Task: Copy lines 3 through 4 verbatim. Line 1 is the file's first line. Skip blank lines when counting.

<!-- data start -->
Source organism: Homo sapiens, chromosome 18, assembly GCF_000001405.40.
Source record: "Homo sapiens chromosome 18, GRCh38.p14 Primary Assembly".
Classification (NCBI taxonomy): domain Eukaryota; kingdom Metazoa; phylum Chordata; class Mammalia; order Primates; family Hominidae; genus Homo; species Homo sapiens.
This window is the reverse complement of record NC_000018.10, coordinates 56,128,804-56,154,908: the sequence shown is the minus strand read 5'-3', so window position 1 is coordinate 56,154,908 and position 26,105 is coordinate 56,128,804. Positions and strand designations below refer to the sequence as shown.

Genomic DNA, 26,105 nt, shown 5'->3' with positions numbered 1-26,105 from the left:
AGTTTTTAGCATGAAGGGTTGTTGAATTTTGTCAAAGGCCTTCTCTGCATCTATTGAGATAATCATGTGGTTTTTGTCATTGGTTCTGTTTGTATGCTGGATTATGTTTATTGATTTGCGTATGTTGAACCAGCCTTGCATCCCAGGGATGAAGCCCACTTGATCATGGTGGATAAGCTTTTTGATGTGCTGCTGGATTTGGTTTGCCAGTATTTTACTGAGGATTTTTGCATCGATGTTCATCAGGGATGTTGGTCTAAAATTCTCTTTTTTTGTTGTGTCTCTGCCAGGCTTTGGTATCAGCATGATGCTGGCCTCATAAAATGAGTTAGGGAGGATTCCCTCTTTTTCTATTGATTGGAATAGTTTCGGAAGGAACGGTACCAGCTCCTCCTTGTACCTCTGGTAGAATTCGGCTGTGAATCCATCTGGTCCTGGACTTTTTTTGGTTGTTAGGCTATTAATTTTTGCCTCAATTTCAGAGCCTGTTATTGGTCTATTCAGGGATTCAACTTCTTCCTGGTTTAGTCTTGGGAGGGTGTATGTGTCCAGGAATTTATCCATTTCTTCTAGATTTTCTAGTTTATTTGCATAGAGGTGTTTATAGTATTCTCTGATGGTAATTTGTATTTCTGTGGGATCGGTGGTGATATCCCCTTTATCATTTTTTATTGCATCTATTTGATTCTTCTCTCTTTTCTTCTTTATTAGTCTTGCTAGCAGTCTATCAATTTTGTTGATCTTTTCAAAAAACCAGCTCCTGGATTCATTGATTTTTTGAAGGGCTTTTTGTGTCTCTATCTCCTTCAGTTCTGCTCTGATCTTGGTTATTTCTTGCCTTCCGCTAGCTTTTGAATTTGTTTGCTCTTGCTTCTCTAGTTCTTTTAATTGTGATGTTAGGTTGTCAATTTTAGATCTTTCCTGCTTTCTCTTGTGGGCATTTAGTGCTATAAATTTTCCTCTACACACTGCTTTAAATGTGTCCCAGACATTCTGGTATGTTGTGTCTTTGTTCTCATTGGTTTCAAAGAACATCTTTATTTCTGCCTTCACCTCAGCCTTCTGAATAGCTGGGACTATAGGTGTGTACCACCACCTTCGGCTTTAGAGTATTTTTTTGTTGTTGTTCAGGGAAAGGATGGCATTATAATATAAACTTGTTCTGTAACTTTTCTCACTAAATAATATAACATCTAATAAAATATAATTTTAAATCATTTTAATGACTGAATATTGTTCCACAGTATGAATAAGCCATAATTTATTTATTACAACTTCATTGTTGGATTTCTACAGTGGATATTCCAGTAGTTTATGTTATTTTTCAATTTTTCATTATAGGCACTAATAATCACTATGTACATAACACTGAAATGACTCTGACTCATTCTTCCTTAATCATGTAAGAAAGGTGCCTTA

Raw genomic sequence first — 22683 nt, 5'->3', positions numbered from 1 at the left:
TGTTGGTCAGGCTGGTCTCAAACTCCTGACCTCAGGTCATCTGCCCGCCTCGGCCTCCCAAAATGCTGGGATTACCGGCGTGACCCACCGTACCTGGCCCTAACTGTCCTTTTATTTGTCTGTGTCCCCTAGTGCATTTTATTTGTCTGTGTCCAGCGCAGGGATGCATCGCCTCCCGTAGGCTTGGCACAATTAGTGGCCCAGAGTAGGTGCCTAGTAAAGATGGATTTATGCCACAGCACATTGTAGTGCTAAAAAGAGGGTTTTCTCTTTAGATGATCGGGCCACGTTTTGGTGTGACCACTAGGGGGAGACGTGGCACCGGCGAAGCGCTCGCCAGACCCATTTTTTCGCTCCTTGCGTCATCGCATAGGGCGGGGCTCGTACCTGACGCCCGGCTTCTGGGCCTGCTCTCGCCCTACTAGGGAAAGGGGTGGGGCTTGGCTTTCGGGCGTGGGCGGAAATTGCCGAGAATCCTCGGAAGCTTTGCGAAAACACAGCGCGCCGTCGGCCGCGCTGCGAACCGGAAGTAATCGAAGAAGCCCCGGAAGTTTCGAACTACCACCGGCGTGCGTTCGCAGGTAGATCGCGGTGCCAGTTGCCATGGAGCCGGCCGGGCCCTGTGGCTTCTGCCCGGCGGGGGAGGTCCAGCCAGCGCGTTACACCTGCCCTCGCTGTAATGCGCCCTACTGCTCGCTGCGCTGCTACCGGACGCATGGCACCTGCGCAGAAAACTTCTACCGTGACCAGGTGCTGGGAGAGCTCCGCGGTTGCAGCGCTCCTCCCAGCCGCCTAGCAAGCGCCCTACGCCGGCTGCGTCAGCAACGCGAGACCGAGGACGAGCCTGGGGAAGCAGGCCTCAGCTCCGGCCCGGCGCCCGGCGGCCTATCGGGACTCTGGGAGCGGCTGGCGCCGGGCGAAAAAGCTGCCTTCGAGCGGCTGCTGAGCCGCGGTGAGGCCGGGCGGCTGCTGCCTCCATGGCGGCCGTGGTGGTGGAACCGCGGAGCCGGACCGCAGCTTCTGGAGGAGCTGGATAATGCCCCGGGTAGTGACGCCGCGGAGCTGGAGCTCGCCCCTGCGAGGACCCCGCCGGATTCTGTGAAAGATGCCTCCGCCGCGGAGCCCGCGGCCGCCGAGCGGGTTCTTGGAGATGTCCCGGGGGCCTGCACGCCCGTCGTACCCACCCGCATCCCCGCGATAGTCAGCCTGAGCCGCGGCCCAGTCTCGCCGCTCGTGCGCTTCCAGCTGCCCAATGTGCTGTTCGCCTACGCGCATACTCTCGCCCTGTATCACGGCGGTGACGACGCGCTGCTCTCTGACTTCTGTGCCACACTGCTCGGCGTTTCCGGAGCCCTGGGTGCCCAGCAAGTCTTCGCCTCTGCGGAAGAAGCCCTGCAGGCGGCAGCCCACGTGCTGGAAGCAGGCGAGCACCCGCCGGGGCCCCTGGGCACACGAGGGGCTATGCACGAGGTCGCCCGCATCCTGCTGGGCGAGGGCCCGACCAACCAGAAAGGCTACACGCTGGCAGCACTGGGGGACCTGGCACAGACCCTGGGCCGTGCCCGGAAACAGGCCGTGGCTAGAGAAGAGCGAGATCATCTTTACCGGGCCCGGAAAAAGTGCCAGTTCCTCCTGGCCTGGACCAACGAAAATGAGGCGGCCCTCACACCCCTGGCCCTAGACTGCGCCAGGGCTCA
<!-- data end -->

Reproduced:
Classification (NCBI taxonomy): domain Eukaryota; kingdom Metazoa; phylum Chordata; class Mammalia; order Primates; family Hominidae; genus Homo; species Homo sapiens.
This window is the reverse complement of record NC_000018.10, coordinates 56,128,804-56,154,908: the sequence shown is the minus strand read 5'-3', so window position 1 is coordinate 56,154,908 and position 26,105 is coordinate 56,128,804. Positions and strand designations below refer to the sequence as shown.